This morning, Sean and I decided to go spend some time at his office, not working on Trib stuff, but rather watching for peregrine activity from the 22nd floor outdoor balcony! It’s a beautiful place that’s open to employees for outdoor lunching and stuff. And for peregrine watching, of course.
Fortunately, it was quite warm and beautiful, although I will admit that the wind was a little gusty at times. We sat on the balcony for several hours and boy did we see activity.
The first thing we checked was the building the river birds had tried to nest on last year and the year before. There was absolutely no activity over there, nor was there streaking, prey remains or anything else “falconish”. A couple of crows seemed to have taken up residence, in fact, and were doddling around the balcony, picking at this and that.
About an hour in, we saw two peregrine flying together near Prudential 2. It was quite a long distance away, but I had Sean take some shots anyway while I watched through binoculars. The pair appeared to be engaging in courtship flying. They flew circles in lazy circles around each other, meeting in air now and again to flip and touch talons. We didn’t see any food exchange, but it was so far away that would be easy to miss.
At some point, they parted ways and one flew towards us, over us and then out of site to the north. The other appeared to land somewhere over by Prudential, but we couldn’t see it roosting.
Not long after, a bird came in from the west. At first, we thought it was the bird who had flown over us to the north that had circled back around to come “home”. However, it soon became clear we were wrong. As soon as the west bird came into the Prudential space, a high speed fight ensued. No more lazy circles and talon touches in this flight — rather, this was aggressive and fast and dangerous, with the birds pursuing each other at high speeds and stooping at each other almost constantly. A shadow passed us and we looked up to see the north bird coming back in from the north, hell bent for election.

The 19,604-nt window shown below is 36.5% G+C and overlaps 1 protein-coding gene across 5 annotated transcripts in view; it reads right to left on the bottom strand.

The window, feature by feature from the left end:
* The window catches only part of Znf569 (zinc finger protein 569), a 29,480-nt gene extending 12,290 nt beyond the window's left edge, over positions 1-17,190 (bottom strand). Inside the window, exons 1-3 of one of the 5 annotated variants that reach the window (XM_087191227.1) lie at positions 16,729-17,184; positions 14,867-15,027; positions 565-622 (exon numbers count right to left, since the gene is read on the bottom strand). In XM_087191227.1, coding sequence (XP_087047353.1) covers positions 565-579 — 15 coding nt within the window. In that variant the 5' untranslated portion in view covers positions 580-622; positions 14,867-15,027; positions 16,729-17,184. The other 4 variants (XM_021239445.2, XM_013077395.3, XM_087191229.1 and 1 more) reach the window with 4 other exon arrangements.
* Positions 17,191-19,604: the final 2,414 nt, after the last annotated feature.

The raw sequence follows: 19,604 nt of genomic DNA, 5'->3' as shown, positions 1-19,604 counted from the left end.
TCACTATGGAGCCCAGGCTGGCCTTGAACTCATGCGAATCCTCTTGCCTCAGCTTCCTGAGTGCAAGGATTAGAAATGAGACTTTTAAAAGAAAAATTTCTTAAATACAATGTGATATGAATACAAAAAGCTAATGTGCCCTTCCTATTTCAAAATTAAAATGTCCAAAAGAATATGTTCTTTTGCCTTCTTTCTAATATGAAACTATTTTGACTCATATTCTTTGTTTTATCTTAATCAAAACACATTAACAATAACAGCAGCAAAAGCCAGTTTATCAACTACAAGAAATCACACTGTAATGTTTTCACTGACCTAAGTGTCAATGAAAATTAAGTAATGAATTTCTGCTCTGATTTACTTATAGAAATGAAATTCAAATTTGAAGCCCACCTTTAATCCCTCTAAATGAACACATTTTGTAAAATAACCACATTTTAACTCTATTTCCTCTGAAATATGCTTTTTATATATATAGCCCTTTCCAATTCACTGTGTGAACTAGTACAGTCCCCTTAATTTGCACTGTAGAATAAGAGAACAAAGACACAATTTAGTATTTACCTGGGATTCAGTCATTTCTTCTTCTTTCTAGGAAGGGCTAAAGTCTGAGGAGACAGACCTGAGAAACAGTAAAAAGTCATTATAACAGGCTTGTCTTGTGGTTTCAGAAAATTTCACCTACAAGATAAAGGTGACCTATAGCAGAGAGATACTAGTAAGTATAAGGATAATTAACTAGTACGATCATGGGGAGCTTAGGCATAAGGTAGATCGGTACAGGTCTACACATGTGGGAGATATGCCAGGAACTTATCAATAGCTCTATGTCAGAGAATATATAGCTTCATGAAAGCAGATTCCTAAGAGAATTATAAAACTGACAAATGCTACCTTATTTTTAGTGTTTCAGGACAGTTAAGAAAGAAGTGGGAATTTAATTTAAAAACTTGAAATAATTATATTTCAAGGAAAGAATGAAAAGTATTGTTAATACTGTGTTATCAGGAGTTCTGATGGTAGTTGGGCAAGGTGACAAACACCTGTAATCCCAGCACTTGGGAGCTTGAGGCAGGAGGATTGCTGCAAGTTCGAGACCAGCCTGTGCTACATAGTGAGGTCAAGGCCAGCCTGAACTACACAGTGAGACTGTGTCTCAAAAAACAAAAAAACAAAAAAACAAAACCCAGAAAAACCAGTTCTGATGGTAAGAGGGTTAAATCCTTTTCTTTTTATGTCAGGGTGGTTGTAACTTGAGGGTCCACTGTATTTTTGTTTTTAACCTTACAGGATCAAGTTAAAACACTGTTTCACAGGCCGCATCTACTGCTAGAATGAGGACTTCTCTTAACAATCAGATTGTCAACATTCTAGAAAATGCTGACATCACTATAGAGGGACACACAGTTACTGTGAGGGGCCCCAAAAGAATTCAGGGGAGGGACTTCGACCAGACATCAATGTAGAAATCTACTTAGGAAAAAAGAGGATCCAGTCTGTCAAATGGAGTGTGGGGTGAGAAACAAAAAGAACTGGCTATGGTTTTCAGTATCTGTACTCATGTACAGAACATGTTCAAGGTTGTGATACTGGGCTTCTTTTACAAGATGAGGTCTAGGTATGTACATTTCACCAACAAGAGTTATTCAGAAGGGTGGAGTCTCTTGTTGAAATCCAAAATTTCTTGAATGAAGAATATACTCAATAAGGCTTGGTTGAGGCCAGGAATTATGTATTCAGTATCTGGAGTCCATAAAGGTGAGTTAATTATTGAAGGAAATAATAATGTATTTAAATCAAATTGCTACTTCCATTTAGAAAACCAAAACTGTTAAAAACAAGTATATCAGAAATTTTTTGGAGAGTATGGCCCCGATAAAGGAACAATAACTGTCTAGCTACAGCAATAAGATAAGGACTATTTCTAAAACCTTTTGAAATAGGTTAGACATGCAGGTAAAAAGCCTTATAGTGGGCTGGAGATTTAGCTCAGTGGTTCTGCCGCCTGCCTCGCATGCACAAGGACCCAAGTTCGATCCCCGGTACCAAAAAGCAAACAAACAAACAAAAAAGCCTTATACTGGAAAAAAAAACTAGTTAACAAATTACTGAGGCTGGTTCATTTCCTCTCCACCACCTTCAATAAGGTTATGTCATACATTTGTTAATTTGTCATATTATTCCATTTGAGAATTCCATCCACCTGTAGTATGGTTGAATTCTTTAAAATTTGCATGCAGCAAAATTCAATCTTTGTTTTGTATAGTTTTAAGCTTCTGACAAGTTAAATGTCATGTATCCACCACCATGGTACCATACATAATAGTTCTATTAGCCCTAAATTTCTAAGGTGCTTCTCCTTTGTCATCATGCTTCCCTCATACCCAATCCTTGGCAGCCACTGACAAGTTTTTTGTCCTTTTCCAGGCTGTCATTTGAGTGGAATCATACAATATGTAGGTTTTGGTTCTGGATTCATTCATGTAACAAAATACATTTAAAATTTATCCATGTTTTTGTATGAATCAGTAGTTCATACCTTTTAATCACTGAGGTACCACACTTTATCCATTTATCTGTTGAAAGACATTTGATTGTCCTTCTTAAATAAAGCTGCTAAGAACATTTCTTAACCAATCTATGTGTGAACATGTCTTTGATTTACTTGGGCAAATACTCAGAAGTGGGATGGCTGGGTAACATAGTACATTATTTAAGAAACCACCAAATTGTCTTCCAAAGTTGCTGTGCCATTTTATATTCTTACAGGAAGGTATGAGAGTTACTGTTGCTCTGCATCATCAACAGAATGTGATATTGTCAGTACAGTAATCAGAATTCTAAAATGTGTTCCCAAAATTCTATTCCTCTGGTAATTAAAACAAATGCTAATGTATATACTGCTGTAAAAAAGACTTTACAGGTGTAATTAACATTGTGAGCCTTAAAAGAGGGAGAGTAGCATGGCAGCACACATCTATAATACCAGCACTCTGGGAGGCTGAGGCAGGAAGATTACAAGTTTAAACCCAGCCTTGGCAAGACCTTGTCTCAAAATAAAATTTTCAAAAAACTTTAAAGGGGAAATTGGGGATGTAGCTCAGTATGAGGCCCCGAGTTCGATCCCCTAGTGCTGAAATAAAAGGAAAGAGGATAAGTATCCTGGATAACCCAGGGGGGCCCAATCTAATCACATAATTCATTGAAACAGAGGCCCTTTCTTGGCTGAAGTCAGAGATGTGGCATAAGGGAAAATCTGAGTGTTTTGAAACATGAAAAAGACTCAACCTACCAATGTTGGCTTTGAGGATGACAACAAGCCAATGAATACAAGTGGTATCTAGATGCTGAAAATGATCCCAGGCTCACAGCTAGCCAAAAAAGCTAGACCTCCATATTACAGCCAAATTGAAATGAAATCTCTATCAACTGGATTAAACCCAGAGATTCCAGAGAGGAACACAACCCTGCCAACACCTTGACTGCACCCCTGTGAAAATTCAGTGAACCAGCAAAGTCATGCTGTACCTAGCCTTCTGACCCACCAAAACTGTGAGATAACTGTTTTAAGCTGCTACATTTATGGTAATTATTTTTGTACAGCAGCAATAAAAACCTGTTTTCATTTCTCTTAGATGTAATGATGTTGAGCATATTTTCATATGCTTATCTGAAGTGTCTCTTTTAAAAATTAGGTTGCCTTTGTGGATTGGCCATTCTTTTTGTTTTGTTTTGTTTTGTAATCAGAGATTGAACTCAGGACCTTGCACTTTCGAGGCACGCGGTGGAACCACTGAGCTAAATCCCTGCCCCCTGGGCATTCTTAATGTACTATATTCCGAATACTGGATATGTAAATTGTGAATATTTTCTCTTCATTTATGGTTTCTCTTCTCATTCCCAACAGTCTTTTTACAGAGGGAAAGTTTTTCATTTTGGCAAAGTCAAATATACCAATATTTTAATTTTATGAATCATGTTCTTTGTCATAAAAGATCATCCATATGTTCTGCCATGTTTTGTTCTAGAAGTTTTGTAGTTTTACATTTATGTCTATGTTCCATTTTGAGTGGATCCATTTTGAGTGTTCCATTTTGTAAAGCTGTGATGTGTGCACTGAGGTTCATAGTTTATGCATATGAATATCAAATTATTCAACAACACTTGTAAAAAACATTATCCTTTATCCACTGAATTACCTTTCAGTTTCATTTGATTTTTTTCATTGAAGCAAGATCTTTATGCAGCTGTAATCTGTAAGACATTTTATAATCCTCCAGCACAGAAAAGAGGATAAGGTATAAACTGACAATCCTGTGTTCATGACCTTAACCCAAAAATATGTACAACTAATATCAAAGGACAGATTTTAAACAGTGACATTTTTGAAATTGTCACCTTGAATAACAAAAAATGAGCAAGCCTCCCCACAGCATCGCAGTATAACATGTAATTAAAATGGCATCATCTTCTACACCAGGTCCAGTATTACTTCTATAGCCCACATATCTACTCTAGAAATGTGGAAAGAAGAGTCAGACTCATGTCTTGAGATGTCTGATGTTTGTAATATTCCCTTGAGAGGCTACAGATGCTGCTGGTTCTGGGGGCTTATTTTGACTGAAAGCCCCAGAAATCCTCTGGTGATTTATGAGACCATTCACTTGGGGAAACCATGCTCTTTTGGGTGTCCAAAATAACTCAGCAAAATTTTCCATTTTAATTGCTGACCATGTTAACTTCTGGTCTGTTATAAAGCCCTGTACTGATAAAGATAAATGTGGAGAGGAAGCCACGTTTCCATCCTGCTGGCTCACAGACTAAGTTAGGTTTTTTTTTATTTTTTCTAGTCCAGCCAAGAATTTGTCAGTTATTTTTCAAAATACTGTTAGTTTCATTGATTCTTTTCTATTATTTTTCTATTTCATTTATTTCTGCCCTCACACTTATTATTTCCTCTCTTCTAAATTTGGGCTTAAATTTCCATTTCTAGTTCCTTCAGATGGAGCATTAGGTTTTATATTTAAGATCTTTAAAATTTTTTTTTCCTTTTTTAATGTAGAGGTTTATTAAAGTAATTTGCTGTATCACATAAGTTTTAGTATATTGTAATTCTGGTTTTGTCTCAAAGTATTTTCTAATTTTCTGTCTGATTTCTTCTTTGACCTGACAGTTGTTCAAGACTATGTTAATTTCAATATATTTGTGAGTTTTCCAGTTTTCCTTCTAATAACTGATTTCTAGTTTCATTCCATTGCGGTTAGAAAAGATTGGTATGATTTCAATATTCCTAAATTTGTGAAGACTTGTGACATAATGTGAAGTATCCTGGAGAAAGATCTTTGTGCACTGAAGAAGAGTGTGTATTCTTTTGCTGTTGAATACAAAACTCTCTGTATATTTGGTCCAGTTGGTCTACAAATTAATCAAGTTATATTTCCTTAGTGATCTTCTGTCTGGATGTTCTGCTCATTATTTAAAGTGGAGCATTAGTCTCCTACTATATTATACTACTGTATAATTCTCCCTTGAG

For the next 40 minutes, we watched the three birds fight over Prudential. It wasn’t pretty. We saw a few hits, but no one went down. Finally, one bird was driven east with another in hot pursuit. We lost site of them as they went out over the lake, far in the distance.
The remaining peregrine was agitated to the gills. It began to circle the top of Prudential two at a dizzying pace – looked like a satellite zooming around a planet. Around and around and around it went. I imagine if we’d been closer, we’d have heard it screaming, but at our distance, we didn’t hear a thing.
Another bird came back from the west and joined the harried flight around Prudential Two before finally landing on one of the balcony-type structures near the top. The wind had picked up and it look as if the bird was blown down onto the balcony almost as soon as it landed. It’s counterpart in the air pulled out of its orbit of the top of Prudential and began diving at the balcony.
The happened again and again until finally the balcony bird popped back up on the rail and instantly turned tail out and presented for copulation. Hmmm….
This happened again and again, though we didn’t see any copulation actually happened. The balcony bird tried several balconies, but the bird in the air just kept diving past it. Finally, the balcony bird took flight, chasing the air bird. At first, Sean and I thought another fight was going to take place, but then the two began flying together. After a short time, they one started flipping upside down under the other and the two would touch talons. This happened maybe 11-12 times before they slowed down, rose in altitude and began lazy circles together.
So, after failing to nest two years in a row, I wonder if the river birds moved on to the Prudential Two area? If so, had we just seen a nest take-over? Had it been successful or had the river birds managed to drive off the usurper? At that distance, it was lucky we were even able to identify the birds — leg bands, their presence/absence, color and identifying characteristics were RIGHT out. Bears watching.